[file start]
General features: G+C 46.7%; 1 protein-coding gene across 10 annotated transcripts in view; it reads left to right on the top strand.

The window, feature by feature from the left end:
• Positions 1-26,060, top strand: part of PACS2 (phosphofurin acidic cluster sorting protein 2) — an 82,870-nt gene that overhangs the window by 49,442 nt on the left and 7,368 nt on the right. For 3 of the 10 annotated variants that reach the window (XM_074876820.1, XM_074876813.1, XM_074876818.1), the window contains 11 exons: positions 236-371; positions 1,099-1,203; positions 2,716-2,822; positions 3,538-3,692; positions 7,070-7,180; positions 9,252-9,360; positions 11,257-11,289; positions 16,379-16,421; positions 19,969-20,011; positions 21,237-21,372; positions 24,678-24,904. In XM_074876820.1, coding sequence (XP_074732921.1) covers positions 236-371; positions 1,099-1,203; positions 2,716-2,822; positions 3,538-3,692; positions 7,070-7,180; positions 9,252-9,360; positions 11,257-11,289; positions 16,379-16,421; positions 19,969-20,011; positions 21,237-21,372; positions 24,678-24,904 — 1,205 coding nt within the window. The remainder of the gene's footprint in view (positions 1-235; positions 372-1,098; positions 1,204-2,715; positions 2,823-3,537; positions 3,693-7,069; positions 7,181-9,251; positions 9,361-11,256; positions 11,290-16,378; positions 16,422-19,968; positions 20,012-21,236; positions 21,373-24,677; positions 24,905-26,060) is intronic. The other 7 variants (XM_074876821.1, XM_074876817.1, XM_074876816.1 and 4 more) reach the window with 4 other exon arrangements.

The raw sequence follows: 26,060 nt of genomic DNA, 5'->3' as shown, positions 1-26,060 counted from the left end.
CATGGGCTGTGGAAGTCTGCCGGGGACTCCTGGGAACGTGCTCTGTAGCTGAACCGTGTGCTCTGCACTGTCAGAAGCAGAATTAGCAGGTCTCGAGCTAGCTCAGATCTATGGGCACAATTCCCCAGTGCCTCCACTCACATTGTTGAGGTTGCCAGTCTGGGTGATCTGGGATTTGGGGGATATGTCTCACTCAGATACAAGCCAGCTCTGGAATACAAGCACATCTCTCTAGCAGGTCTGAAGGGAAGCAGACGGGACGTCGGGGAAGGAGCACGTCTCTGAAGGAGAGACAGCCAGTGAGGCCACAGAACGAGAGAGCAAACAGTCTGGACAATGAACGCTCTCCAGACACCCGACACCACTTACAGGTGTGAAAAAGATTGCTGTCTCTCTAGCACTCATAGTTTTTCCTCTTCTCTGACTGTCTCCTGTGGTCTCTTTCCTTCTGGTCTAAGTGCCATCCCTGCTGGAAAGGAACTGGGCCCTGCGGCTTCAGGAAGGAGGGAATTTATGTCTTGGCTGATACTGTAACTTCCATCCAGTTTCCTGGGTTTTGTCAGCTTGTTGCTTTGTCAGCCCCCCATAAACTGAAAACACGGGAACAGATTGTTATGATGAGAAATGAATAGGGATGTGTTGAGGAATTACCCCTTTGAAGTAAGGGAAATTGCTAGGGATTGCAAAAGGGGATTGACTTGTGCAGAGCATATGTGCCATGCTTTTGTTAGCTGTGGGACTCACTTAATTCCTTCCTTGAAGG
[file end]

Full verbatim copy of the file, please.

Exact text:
General features: G+C 46.7%; 1 protein-coding gene across 10 annotated transcripts in view; it reads left to right on the top strand.

The window, feature by feature from the left end:
• Positions 1-26,060, top strand: part of PACS2 (phosphofurin acidic cluster sorting protein 2) — an 82,870-nt gene that overhangs the window by 49,442 nt on the left and 7,368 nt on the right. For 3 of the 10 annotated variants that reach the window (XM_074876820.1, XM_074876813.1, XM_074876818.1), the window contains 11 exons: positions 236-371; positions 1,099-1,203; positions 2,716-2,822; positions 3,538-3,692; positions 7,070-7,180; positions 9,252-9,360; positions 11,257-11,289; positions 16,379-16,421; positions 19,969-20,011; positions 21,237-21,372; positions 24,678-24,904. In XM_074876820.1, coding sequence (XP_074732921.1) covers positions 236-371; positions 1,099-1,203; positions 2,716-2,822; positions 3,538-3,692; positions 7,070-7,180; positions 9,252-9,360; positions 11,257-11,289; positions 16,379-16,421; positions 19,969-20,011; positions 21,237-21,372; positions 24,678-24,904 — 1,205 coding nt within the window. The remainder of the gene's footprint in view (positions 1-235; positions 372-1,098; positions 1,204-2,715; positions 2,823-3,537; positions 3,693-7,069; positions 7,181-9,251; positions 9,361-11,256; positions 11,290-16,378; positions 16,422-19,968; positions 20,012-21,236; positions 21,373-24,677; positions 24,905-26,060) is intronic. The other 7 variants (XM_074876821.1, XM_074876817.1, XM_074876816.1 and 4 more) reach the window with 4 other exon arrangements.

The raw sequence follows: 26,060 nt of genomic DNA, 5'->3' as shown, positions 1-26,060 counted from the left end.
CATGGGCTGTGGAAGTCTGCCGGGGACTCCTGGGAACGTGCTCTGTAGCTGAACCGTGTGCTCTGCACTGTCAGAAGCAGAATTAGCAGGTCTCGAGCTAGCTCAGATCTATGGGCACAATTCCCCAGTGCCTCCACTCACATTGTTGAGGTTGCCAGTCTGGGTGATCTGGGATTTGGGGGATATGTCTCACTCAGATACAAGCCAGCTCTGGAATACAAGCACATCTCTCTAGCAGGTCTGAAGGGAAGCAGACGGGACGTCGGGGAAGGAGCACGTCTCTGAAGGAGAGACAGCCAGTGAGGCCACAGAACGAGAGAGCAAACAGTCTGGACAATGAACGCTCTCCAGACACCCGACACCACTTACAGGTGTGAAAAAGATTGCTGTCTCTCTAGCACTCATAGTTTTTCCTCTTCTCTGACTGTCTCCTGTGGTCTCTTTCCTTCTGGTCTAAGTGCCATCCCTGCTGGAAAGGAACTGGGCCCTGCGGCTTCAGGAAGGAGGGAATTTATGTCTTGGCTGATACTGTAACTTCCATCCAGTTTCCTGGGTTTTGTCAGCTTGTTGCTTTGTCAGCCCCCCATAAACTGAAAACACGGGAACAGATTGTTATGATGAGAAATGAATAGGGATGTGTTGAGGAATTACCCCTTTGAAGTAAGGGAAATTGCTAGGGATTGCAAAAGGGGATTGACTTGTGCAGAGCATATGTGCCATGCTTTTGTTAGCTGTGGGACTCACTTAATTCCTTCCTTGAAGG